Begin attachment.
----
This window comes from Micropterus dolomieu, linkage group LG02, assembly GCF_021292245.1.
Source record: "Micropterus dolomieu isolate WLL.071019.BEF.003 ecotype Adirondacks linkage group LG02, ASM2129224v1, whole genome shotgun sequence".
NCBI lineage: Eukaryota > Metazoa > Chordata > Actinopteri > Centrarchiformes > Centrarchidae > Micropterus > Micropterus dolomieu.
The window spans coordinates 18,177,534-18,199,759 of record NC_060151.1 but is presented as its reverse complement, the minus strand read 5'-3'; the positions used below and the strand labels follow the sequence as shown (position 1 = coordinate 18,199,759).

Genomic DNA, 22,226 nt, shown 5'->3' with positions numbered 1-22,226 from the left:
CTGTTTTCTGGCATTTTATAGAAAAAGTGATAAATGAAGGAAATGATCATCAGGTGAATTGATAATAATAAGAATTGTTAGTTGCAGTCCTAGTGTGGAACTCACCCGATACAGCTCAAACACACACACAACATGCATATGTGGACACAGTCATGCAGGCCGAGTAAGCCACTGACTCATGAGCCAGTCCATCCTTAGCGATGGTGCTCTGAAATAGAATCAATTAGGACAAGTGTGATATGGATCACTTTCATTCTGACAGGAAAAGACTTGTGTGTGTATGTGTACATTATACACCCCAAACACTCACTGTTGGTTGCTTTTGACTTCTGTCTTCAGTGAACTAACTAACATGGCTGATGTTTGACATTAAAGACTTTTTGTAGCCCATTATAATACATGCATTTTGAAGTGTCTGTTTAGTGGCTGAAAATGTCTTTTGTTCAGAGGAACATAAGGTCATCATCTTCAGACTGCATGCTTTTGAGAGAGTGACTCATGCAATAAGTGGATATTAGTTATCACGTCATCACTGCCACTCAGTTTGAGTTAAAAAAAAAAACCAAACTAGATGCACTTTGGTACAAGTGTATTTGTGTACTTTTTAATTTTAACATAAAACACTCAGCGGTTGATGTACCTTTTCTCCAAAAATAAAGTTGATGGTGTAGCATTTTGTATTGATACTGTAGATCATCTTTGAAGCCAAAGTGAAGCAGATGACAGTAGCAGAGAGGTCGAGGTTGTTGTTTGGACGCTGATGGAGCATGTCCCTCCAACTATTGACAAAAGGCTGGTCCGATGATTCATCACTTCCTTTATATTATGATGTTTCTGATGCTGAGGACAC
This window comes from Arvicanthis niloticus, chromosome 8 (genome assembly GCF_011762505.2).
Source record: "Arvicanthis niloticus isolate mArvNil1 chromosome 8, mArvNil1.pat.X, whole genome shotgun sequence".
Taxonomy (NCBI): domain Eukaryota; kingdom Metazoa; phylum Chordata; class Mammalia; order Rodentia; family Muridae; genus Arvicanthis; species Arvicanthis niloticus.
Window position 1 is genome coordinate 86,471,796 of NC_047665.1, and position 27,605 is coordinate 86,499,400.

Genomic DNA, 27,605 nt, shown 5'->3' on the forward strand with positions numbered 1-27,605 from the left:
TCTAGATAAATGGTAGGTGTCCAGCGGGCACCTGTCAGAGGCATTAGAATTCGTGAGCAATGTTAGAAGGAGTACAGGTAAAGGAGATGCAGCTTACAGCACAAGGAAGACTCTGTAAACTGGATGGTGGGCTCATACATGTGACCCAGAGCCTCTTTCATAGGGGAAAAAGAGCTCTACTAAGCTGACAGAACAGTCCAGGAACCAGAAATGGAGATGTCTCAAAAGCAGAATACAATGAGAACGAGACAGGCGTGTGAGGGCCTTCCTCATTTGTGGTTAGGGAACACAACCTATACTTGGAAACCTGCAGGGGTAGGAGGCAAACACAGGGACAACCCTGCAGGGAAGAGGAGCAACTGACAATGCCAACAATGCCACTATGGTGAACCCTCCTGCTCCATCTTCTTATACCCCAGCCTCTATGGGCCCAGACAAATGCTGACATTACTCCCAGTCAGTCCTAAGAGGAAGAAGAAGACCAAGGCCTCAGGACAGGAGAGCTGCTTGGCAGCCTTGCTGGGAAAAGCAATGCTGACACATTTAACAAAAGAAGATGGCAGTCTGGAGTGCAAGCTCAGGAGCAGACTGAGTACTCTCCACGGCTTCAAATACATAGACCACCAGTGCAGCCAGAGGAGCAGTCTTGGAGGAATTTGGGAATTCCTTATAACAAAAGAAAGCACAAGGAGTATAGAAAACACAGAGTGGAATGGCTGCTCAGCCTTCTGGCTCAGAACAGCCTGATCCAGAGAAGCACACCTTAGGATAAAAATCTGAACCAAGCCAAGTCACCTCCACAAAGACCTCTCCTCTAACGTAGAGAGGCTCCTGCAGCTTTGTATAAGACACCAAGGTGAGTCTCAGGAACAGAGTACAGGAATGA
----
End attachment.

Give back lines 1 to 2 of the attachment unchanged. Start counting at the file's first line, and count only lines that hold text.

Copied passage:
This window comes from Micropterus dolomieu, linkage group LG02, assembly GCF_021292245.1.
Source record: "Micropterus dolomieu isolate WLL.071019.BEF.003 ecotype Adirondacks linkage group LG02, ASM2129224v1, whole genome shotgun sequence".